Despite Cerynise′s efforts to banish her sorrow, soft lips trembled back from fine, white teeth as a new rush of tears welled up to blur the thickly fringed hazel eyes. Never again would the two of them enjoy delightful little chitchats over brimming cups and crumpets or sit together in the evening before a cheery, heartwarming fire while Cerynise read aloud to the elder from a treasured book of verse or fiction. The sitting room would no longer be imbued with the lilting strains of melodies which Cerynise had sung while Lydia played the pianoforte. Neither would they traverse a bustling strand together nor share their thoughts while strolling along the banks of the Serpentine in Hyde Park, nor would they simply enjoy the presence of the other in the peace and serenity of the glade. Forever gone would be her guardian′s gentle support, which, despite the obstacles of society, had bolstered a young girl′s dream of becoming a great painter, to the extent that exhibits had been held and paintings had been sold for goodly sums to wealthy patrons, albeit under an element of secrecy with only the initials CK hinting of the artist′s identity. Even now, as poignant memories brought ever-freshening waves of grief sweeping over her, Cerynise could almost imagine the tall, slender, black-garbed silhouette of the elder standing a short distance behind and to the right of her easel as she had oftentimes done while Cerynise painted and, in her rather husky voice, reminding her ward to always be true to herself no matter what.
Cerynise′s despair and loneliness we re more than she seemed capable of bearing at the moment. She felt completely drained and weak. It was not at all surprising to her that the room seemed to tilt unnaturally, leaving her swaying on her feet and blinking against an encroaching dizziness. In desperation she clutched the window frame for support and rested her brow against the cool, dark wood until gradually the feeling subsided. She had eaten very little since Lydia′s death, managing to down nothing more than a few sips of broth and a dry wedge of toast. What sleep she had finally gleaned in her bedchamber upstairs wasn′t worth noting. Still, she doubted her ability to find ease from her sorrow even now, though she knew that Lydia wouldn′t have wanted her to be unduly distressed by her untimely departure. The elder had once offered a world of comfort and compassion to a frightened twelve-year-old girl who, at the time, had just lost her parents in a devastating storm that had sent a large tree crashing down upon their home. Cerynise had blamed herself for not being there to save diem, but Lydia, who had grown up in the area and been childhood friends with Cerynise′s grandmother, whose own death had preceded her daughter′s by several years, had gently led the girl to understand that she, too, would have been killed had she not been away attending a young lady′s academy. No matter the hardships one had to face, the elder had counselled her solicitously, life had to go on. Lydia would have expected her to remember that now.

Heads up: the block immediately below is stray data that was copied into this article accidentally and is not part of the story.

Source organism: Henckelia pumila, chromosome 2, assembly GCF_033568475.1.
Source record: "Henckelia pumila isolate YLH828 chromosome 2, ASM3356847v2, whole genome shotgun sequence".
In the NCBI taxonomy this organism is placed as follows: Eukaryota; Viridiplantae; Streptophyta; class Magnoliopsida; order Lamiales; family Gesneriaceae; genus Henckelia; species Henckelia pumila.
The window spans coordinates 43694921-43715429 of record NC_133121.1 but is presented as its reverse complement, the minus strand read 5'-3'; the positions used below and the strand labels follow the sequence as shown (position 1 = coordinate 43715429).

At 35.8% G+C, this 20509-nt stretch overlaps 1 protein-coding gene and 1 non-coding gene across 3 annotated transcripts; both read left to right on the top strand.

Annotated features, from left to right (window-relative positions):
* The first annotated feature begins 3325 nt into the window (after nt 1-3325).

Yet it was so terribly hard, Cerynise groaned inwardly. If Lydia had been ill even one day of those five years or if there had been some kind of warning, then the whole household would have been better prepared, but as much as it might have forewarned her, Cerynise would never have wished a long, debilitating illness on the elder. No, if the hand of death could not have been stayed, then the fact that Lydia had succumbed in such seemingly good health was truly a blessing, however much it had shocked the young woman who had loved her in life and now grieved her passing. The Elusive Flame. Copyright © by Kathleen Woodiwiss. Reprinted by permission of HarperCollins Publishers, Inc. All rights reserved. Available now wherever books are sold.